Consistent with precedent, SCOTUS ruled that the First Amendment’s guarantee of freedom of religion shields churches and their operations from the reach of anti-discrimination laws when dealing with employees of religious institutions. SCOTUS also extended this precedent to include complaints of discrimination under the Americans With Disabilities Act....

read full story here
The decision allows the Catholic Church, and other religious institutions, to freely practice religion in regards to clergy selection. The unanimous margin (9 to 0) by which the decision was made insures this will remain settled law (stare decisis) for some time. That's a very good thing, but we should not count on this remaining a permanent fixture of the American legal landscape. As we know, the Supreme Court does NOT write its decisions in stone. New presidents can nominate new supreme court justices, and new justices can overturn previous decisions. Therefore we should not get into the comfortable position of thinking the matter is settled. It is not.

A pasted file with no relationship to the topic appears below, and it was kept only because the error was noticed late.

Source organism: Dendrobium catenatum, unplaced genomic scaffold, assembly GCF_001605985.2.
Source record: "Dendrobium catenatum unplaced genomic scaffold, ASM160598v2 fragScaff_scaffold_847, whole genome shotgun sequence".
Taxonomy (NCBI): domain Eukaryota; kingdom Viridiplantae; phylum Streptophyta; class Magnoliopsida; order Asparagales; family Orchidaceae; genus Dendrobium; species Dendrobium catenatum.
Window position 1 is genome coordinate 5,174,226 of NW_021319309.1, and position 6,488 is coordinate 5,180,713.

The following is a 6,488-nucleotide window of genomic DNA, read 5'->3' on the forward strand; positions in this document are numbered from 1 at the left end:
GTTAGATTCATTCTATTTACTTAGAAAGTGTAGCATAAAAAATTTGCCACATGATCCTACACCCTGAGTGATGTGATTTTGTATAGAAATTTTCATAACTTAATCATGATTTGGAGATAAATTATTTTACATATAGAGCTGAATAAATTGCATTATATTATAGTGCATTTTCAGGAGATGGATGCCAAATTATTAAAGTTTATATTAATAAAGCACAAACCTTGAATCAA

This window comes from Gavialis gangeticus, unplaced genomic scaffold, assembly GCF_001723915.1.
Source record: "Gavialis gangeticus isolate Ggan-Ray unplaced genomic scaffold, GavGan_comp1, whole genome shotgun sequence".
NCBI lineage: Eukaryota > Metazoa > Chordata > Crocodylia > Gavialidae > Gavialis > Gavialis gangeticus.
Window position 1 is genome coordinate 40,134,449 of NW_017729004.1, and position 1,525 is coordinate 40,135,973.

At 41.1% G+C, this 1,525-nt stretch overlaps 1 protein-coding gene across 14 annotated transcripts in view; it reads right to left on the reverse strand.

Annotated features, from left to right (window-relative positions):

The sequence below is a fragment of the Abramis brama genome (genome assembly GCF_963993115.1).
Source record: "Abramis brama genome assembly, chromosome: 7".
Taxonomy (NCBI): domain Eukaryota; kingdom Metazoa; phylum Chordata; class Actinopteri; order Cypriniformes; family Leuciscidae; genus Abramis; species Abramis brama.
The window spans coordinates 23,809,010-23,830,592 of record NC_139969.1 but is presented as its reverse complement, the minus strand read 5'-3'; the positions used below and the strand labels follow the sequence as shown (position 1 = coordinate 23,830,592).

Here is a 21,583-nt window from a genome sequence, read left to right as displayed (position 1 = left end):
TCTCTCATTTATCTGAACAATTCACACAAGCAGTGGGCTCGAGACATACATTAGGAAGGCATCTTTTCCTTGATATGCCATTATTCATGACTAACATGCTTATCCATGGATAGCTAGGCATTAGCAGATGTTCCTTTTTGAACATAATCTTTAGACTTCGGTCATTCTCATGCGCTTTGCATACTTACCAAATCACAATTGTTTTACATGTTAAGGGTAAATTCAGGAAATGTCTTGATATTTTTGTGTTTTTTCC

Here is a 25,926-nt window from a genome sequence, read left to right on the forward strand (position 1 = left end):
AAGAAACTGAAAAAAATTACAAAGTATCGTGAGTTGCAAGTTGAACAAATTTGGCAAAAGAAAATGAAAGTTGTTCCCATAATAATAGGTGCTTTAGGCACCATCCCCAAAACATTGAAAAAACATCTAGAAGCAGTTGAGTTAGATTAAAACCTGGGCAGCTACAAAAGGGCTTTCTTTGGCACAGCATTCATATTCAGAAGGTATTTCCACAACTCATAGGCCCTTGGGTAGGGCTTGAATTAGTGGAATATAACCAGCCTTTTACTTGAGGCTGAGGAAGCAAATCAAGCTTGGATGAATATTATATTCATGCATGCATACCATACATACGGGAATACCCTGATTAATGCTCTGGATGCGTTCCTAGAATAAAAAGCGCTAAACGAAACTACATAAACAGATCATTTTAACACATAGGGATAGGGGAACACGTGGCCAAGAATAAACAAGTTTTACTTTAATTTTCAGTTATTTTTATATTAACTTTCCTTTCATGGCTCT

What has been determined however is this. There are forces in this country (most recently concentrated in the Obama administration, but by no means limited to it) that are hell-bent on making sure churches are FORCED by law to hire female ministers. From a Catholic perspective this is particularly insidious, because if implemented it would mean the hand of the government is being used to interrupt authentic priestly ordinations and authentic apostolic secession. Nothing could make the devil happier!